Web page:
First Aid Handbook: Cellulitis

A man inspects a boy's back
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We may not always admit it, but we are always examining our skin for the occasional bump, scrape, or rash that may appear. As our largest and most visible organ, our skin does a lot and takes on a lot to keep the rest of our body safe. As we examine, squeeze, and pick, we may notice issues that are more unusual, like cellulitis. If you aren’t sure what cellulitis is or how to best treat it, the team at Integrity Urgent Care can help.

What is Cellulitis?

Cellulitis is a bacterial infection deep within the layers of the skin. It is commonly caused when there is a break in the skin, like from a wound, puncture, or incision, that then gets exposed to bacteria. Other times, bacteria can cause cellulitis even without a wound. However, according to the CDC, “in general, people cannot catch cellulitis from someone else.” For most, cellulitis causes red swelling of the skin that can be painful or warm to the touch. Developing fever or chills is not uncommon, as is pitted or blistered skin. Cellulitis most commonly appears on the feet or legs. The most common bacteria that causes cellulitis is group A Streptococcus.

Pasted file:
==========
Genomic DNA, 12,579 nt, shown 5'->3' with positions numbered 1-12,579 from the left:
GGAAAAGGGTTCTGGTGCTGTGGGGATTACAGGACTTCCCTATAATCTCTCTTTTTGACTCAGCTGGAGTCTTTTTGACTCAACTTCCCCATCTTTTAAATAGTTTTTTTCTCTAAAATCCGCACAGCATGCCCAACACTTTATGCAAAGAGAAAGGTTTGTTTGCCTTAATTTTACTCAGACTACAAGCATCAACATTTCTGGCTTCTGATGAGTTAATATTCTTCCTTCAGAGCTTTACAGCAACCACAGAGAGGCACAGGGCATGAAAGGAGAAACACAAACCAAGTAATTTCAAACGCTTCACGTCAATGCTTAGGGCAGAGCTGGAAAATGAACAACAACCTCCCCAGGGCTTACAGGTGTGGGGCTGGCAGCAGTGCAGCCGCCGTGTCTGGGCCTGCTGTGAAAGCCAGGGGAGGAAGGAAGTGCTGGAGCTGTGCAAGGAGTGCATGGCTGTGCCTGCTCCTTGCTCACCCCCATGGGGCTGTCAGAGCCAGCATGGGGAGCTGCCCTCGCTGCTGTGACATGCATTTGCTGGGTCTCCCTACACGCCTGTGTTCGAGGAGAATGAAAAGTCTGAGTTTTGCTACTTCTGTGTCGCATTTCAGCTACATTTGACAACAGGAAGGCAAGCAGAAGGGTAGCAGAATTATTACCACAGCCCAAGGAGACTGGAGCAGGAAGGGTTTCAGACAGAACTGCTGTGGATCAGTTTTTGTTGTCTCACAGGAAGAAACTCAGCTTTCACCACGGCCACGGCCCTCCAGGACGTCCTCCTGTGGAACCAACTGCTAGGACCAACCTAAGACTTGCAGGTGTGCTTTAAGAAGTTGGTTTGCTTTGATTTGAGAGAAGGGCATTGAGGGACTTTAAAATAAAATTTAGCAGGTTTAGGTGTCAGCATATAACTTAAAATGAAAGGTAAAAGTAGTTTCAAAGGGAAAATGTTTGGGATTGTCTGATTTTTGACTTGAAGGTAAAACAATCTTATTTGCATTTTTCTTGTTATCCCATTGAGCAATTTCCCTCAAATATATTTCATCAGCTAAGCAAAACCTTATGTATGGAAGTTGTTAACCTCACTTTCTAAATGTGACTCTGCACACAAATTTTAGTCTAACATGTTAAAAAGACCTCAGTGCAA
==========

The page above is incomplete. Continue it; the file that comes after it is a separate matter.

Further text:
How can I treat it?

A doctor will diagnose cellulitis with a physical exam of the patient. Antibiotics, either oral or intravenous for more serious cases, will help the patient’s body fight off the bacterial infection. Some doctors will recommend keeping the affected area elevated as much as possible. Additionally, keeping the area clean will be important, especially for future prevention. 

What risks does cellulitis pose?

Most patients with cellulitis easily recover with the help of antibiotics. Some areas, like the joints or the lining of the chambers of the heart, can develop cellulitis and are vulnerable to additional complications. Blood clots or a further issue called necrotizing fasciitis, which can rapidly kill tissue, occur in extreme cases. 

Those who carry extra weight will need to be extra vigilant about cellulitis as it is more common within this population. Additionally, those who frequently have injections increase their exposure. When you have a break in the skin, whether from an animal bite, a scratch, or from another illness, like chicken pox or shingles, make sure to take extra care in washing your hands and the wound site and keeping them clean.

If you think you have cellulitis, it is important we help you recover with the right antibiotics. Our offices are open to help fit your schedule and we can get you in an exam room and on your way with the assistance of our friendly staff. Come see us at Integrity or contact us today. 

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